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Why is buying Premier League football tickets such a terrible user experience?

Last week I reviewed Arsenal’s new website, and in general I thought the club had done a good job of creating a simplified and user-friendly browsing experience.

However I didn’t look at the ticketing system as part of the review, and it’s since been pointed out to me that several Premier League clubs offer a below par user experience for fans trying to buy tickets.

This sparked nostalgic memories of spending ages trying to buy tickets for Spurs games back in the days of dial-up internet.

I assumed the user experience would have improved by now, but has it?

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Arsenal's long overdue site redesign is a massive improvement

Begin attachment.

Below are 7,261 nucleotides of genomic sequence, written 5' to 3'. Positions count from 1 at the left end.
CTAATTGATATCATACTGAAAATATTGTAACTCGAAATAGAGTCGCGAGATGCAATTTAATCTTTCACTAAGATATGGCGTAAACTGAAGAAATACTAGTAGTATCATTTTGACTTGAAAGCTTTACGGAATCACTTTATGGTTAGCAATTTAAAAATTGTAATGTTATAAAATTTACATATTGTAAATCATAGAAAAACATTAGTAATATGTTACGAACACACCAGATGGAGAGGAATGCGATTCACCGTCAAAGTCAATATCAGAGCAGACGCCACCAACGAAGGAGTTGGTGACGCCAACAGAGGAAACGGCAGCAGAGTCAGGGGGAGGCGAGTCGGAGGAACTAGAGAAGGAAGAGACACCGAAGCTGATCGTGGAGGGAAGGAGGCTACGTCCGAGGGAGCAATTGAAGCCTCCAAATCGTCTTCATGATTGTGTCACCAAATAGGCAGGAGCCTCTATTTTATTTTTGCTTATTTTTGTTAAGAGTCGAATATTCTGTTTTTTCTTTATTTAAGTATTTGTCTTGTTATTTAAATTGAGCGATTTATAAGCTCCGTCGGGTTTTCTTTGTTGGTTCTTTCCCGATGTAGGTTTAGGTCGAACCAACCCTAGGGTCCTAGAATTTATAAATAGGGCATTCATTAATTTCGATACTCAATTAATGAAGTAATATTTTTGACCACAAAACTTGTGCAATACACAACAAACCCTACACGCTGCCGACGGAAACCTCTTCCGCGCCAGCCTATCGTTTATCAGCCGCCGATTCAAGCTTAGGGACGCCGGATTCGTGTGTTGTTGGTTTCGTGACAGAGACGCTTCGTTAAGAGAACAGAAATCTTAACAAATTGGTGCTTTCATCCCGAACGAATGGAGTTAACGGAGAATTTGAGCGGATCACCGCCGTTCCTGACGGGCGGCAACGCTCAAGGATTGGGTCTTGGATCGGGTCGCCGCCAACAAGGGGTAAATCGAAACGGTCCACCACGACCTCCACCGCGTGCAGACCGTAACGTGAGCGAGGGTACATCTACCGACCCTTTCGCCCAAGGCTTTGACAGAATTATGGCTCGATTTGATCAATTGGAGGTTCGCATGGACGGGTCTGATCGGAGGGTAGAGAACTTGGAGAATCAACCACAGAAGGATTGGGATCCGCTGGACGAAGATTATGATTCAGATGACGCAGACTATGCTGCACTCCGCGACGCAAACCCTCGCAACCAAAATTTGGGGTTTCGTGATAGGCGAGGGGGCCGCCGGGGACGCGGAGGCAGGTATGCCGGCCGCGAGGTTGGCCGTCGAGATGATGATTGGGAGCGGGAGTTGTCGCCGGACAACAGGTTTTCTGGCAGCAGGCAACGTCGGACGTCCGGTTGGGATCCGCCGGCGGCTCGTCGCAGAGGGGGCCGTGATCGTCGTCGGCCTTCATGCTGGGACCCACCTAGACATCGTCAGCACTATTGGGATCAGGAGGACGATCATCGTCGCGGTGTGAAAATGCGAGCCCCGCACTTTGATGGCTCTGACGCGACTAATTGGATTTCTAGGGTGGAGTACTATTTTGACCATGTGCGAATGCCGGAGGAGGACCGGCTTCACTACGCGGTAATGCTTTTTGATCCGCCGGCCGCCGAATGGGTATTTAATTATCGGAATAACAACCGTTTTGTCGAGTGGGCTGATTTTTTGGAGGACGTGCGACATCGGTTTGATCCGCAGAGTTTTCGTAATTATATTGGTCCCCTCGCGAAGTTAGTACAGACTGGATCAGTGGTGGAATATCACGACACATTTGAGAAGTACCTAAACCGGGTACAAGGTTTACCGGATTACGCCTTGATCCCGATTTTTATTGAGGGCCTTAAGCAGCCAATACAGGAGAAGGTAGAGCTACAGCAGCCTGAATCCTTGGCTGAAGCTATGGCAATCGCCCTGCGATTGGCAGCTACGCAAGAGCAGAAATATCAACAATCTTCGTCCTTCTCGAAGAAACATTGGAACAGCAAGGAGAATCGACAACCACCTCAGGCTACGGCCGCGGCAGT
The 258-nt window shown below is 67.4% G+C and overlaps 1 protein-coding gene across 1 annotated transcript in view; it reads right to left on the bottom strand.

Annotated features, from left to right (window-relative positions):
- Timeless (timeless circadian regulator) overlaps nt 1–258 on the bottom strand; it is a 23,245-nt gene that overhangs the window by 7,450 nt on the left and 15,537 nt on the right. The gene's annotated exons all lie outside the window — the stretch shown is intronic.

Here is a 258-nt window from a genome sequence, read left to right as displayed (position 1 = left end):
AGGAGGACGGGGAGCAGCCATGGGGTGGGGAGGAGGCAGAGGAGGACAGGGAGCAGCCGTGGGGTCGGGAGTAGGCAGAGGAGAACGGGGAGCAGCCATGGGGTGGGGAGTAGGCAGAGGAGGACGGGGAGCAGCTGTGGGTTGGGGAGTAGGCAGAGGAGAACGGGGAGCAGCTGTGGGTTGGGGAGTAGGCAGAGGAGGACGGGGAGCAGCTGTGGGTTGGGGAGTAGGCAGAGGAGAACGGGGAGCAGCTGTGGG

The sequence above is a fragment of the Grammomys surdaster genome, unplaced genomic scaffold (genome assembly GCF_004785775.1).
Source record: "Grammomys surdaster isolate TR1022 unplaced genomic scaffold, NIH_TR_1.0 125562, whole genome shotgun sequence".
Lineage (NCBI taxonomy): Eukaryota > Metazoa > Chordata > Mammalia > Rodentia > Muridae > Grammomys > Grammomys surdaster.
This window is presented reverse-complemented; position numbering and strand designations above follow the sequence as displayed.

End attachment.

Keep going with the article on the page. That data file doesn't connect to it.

Arsenal FC unveiled a new website this week, giving it a long overdue upgrade that also includes a new mobile optimised version.

An article announcing the redesign states that it came about after extensive research and feedback from supporters.

It is designed to give users “improved access to content providing insight into all aspects of Club life.”

I previously blogged about the poor usability of Premier League websites, highlighting Arsenal as a particularly bad example due to the confusing number of links to different sections across the top and left of the screen. The old homepage also displayed now fewer than seven banner ads.

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Seven Premier League clubs that use Twitter's Vine

In general, Premier League clubs were quick to see the potential of social marketing as it’s obviously a great way of communicating with fans.

We’ve previously blogged data that shows Chelsea are the top club in terms of social visibility, as well taking a more in-depth look at Manchester City’s social strategy.

And to find out which teams are most on-the-ball with new developments, I thought it would be interesting to look at which clubs have begun using Twitter’s new Vine app.

For the uninitiated, Vine is an iOS app that allows users to post six second video clips through Twitter. The images below are Gifs so may take a second to load, but you can click on them to link to the original Vine...